Sunday, April 20, 2008

'I Came Out on Yom Kippur in 2004' A story by Marla Lukofsky

Major changes happened that year. I don’t like change much. I’d survived a rough ride with breast cancer a few years back, and was now entering my second season of being back in Toronto. I missed my life in Los Angeles. I missed my partner too but that five-year relationship was now over and I wasn’t coping well with its loss.

To keep myself sane and stable in between showbiz auditions and few bookings, I started my own cookie business called “Marla's Marvels Flaxseed Cookies.” “This Cookie Will Move You In More Ways Than One,” was the slogan of my high-fiber delectable delight. I went from Comedy to Cookies, from Funnies to Flax. I had no idea what I was doing, but I knew one thing for sure; it was helping me get through to the next day and the day after that. As my father said, “It's keeping you out of trouble, Marla.”

When my dad Lou, the quiet patriarch of our family, died suddenly that first day in June, the Lukofsky clan’s life changed forever. Any family activity after that day felt like a hurdle because it would be a first without him, our father and my mother’s life partner for over fifty-five years. Now Yom Kippur was upon us and it would be the first of many where my mother would attend our synagogue for the High Holidays without Lou by her side.

Initially, I decided not to attend High Holiday services at Beth Torah, the traditional, conservative-style synagogue also known as “The Little Shul that Could.” The events of the last few years had placed the High Holidays way down on the list of things that I considered important. My father’s death was the final blow.

After my absence from Rosh Hoshanah, I received a message from Elaine and Fern, my two older sisters, that Thea (an old school chum) had kindly requested I attend the Yom Kippur services. Her exact words were, “Tell your sister to get her ass over here for Yom Kippur tomorrow, or else!”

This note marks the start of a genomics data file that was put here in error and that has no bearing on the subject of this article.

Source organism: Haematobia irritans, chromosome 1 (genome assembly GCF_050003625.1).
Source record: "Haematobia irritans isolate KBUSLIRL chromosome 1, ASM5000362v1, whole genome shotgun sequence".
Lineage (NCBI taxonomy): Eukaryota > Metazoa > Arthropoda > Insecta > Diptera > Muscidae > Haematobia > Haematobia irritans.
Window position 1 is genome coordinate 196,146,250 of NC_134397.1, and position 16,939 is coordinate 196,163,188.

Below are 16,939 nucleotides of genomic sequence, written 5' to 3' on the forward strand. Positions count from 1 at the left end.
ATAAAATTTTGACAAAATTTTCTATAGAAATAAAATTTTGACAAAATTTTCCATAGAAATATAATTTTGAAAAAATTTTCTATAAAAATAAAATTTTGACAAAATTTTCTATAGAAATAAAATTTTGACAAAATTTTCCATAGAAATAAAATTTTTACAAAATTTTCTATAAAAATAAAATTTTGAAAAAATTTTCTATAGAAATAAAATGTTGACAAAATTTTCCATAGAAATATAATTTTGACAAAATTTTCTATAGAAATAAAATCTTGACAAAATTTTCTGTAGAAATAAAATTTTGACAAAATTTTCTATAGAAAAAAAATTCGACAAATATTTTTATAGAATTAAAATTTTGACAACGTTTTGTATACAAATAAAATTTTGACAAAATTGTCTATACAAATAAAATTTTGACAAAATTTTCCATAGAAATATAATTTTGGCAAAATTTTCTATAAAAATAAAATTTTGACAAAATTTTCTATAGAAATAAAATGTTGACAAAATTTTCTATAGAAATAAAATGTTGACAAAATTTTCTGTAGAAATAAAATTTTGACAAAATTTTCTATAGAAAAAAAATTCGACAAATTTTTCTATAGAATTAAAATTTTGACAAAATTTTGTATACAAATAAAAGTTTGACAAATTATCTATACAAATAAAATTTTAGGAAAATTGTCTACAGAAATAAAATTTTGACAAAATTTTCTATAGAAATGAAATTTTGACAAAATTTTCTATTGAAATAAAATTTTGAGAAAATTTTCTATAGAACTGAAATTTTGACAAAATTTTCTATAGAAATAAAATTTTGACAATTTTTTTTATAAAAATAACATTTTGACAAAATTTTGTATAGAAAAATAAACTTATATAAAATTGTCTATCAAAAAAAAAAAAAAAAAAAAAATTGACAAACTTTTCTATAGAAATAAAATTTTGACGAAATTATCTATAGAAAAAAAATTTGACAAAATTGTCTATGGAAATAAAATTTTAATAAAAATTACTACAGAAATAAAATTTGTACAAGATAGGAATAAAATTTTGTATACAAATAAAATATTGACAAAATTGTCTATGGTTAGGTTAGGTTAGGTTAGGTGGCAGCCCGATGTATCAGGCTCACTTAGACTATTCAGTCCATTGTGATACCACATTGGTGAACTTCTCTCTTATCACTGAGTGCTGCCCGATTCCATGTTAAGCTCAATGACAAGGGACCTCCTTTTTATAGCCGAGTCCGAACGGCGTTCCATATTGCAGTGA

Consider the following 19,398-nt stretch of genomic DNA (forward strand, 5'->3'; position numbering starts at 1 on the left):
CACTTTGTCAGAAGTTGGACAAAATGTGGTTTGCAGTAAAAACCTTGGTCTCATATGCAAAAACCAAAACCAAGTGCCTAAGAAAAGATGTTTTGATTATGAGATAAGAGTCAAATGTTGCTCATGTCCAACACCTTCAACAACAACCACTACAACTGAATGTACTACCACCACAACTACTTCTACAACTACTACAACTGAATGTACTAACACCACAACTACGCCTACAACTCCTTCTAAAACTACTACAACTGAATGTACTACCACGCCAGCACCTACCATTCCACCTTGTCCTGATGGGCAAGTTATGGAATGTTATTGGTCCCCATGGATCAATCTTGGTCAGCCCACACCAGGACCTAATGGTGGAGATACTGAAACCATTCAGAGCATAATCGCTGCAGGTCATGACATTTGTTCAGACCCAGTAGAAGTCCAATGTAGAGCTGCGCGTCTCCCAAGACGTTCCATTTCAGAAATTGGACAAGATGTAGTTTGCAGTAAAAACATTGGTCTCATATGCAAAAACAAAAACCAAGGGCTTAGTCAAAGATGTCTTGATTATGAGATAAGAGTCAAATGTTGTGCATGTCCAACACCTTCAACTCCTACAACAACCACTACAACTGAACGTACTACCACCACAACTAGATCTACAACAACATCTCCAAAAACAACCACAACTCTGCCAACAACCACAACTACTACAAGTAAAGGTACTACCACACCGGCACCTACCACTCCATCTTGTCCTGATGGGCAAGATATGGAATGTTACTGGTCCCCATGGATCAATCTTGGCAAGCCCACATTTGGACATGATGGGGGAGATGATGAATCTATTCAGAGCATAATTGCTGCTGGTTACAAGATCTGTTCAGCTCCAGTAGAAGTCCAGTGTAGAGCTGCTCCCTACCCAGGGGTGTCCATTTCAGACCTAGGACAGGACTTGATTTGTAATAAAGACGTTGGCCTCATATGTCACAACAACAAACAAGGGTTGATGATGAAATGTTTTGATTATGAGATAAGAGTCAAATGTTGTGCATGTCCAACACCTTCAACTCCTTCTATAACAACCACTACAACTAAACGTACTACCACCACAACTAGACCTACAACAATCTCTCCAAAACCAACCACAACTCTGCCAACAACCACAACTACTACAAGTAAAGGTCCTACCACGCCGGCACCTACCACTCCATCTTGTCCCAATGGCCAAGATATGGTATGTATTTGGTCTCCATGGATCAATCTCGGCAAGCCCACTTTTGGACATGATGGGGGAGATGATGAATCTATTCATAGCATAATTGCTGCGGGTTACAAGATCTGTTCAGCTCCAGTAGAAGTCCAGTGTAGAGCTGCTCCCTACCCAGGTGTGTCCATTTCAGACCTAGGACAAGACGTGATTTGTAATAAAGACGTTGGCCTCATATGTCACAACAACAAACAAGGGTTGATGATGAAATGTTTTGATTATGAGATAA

The following morning, I woke up in time to start the holy fast and promptly broke it 15 minutes later by having a much-needed cup of tea. Shame on me. After attending the entire day’s service, I temporarily returned to my apartment during the three-hour break, which began at 2:30 p.m. While reading the holiday program at home, I noticed that Rabbi Yossi was leading a discussion group in the sanctuary during the break. The discussion was entitled, “Homosexuality and Judaism.” I rubbed my eyes and re-read it. Could this be? How daring of my rabbi. How wonderful of him. How noble. How brave. I had no desire to attend. It was scheduled to end at 5:30 p.m. I arrived at the synagogue at 5:31 p.m.

Surprisingly, most of the congregation had not yet returned to Shul. I did however see my mother Ruth, an attractive woman, in the lobby surrounded by several men who were chatting her up. Some were friends of my father and others were just getting some eye candy. There weren’t any chairs in the foyer; nowhere to rest my secular bones, so I peeked into the sanctuary to see what was happening. To my horror, the controversial dialogue that I had tried so hard to avoid was still going on in full force. Approximately 75people conglomerated before the rabbi, clinging to his every word.

“Oh no. What do I do now?” I asked myself. I already knew how some Jewish folk felt about homosexuals, especially after seeing the movie, Trembling Before God. I didn’t want to hear any more irrational, ignorant rantings or pontificating homophobic comments ever again. I wondered, should I just walk out of here or should I stay? My feet were tired. (High heels never agree with me.) I decided to plunk myself down in a seat at the back, far away from the hoopla, hoping it would end soon and we could get on with the rest of the holy day.